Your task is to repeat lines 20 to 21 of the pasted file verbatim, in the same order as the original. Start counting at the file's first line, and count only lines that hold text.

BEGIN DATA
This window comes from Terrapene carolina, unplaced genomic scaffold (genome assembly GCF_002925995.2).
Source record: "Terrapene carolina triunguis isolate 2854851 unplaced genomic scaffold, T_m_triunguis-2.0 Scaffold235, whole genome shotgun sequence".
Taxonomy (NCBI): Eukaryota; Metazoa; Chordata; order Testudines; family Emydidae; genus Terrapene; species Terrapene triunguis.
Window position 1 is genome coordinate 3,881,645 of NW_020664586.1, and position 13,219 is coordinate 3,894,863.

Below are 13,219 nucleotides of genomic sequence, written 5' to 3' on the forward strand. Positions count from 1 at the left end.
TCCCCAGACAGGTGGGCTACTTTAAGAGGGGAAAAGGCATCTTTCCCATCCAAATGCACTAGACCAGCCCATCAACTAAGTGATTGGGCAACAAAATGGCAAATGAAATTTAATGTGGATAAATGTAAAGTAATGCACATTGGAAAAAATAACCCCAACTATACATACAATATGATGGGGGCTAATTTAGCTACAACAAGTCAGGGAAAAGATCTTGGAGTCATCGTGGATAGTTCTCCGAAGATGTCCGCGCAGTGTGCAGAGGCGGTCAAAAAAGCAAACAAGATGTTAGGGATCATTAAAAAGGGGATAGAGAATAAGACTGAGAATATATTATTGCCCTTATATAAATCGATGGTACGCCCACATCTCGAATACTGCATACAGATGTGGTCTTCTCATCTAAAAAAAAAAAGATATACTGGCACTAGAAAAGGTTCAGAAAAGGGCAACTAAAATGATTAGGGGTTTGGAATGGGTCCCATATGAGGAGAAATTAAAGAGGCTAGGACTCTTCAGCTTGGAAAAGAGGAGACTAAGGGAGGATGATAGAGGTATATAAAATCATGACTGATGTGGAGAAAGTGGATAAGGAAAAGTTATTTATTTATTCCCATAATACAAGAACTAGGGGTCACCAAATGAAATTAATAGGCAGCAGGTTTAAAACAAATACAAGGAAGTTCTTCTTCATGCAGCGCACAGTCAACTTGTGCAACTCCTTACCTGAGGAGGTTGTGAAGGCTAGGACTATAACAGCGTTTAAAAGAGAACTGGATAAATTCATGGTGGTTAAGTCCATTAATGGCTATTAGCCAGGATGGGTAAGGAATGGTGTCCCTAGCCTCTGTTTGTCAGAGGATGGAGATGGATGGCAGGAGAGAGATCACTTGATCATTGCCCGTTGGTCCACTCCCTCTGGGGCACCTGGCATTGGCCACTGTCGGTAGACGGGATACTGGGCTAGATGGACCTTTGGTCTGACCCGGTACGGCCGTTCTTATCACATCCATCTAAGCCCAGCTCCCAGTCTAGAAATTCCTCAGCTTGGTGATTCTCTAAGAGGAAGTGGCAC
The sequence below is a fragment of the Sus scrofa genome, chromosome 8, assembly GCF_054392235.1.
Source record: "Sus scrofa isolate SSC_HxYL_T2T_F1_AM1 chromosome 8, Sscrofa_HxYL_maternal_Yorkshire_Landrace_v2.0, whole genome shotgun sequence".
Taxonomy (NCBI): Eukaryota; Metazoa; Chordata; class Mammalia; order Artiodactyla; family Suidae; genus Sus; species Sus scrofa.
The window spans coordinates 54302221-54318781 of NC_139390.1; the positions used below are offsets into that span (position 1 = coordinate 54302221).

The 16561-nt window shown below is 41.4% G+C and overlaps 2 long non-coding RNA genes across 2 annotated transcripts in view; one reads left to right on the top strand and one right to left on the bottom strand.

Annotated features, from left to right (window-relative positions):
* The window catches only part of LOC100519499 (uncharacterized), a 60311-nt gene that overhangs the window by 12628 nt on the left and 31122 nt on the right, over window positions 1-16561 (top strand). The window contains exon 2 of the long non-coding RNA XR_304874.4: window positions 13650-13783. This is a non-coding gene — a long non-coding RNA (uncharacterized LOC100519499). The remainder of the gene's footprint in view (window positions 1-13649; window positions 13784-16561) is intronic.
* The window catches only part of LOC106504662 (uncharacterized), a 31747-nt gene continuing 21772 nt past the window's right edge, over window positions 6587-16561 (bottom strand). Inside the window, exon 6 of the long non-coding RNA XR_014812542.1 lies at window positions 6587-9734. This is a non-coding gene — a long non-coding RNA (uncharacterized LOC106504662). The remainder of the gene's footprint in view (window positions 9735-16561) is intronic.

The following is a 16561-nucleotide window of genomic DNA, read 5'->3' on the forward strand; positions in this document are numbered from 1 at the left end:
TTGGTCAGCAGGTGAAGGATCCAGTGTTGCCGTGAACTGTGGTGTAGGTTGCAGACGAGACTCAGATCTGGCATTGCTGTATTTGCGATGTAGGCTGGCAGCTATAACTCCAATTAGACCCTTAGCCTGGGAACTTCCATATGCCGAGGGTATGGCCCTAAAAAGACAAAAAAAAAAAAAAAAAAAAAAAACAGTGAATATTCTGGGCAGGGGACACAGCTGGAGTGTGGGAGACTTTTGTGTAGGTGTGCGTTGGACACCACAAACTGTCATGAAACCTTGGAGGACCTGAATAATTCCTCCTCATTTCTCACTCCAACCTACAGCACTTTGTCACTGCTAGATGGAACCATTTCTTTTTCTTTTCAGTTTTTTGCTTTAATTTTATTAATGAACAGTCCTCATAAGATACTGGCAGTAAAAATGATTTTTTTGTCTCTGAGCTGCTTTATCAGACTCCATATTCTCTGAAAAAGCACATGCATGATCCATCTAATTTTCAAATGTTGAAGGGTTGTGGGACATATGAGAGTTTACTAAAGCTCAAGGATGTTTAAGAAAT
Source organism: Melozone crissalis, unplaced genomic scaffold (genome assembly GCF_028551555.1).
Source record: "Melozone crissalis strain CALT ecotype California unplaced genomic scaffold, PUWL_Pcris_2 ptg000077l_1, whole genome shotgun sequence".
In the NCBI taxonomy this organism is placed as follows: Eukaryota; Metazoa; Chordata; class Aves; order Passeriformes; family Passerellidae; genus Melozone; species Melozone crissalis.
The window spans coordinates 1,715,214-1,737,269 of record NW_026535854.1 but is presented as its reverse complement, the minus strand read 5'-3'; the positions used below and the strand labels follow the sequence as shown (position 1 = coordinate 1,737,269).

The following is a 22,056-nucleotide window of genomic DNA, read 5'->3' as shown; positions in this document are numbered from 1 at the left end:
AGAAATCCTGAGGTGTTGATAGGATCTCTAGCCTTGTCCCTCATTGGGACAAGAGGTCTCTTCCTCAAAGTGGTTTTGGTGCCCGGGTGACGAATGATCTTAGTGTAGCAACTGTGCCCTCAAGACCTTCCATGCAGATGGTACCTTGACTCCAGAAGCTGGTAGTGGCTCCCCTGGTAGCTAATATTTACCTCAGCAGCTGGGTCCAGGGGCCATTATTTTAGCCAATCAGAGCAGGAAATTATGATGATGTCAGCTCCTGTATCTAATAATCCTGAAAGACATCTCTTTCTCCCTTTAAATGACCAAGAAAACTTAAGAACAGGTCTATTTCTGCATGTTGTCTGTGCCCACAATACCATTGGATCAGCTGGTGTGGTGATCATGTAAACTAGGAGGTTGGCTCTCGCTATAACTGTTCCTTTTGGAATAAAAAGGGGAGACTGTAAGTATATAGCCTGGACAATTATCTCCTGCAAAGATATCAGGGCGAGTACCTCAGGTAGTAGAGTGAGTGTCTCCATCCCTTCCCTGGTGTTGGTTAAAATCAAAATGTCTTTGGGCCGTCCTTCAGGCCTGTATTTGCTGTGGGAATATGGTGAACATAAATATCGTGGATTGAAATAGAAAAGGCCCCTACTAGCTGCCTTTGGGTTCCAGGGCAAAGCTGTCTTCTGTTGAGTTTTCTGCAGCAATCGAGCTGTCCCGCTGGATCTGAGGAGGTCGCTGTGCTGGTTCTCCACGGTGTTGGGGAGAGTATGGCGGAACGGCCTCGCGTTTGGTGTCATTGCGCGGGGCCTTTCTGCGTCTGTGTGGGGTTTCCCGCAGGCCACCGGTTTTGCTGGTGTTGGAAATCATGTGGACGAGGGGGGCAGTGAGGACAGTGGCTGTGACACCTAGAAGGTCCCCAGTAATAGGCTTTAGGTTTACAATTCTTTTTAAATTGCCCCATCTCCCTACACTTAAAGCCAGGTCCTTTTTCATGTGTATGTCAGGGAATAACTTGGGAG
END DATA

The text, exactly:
The window spans coordinates 1,715,214-1,737,269 of record NW_026535854.1 but is presented as its reverse complement, the minus strand read 5'-3'; the positions used below and the strand labels follow the sequence as shown (position 1 = coordinate 1,737,269).

The following is a 22,056-nucleotide window of genomic DNA, read 5'->3' as shown; positions in this document are numbered from 1 at the left end: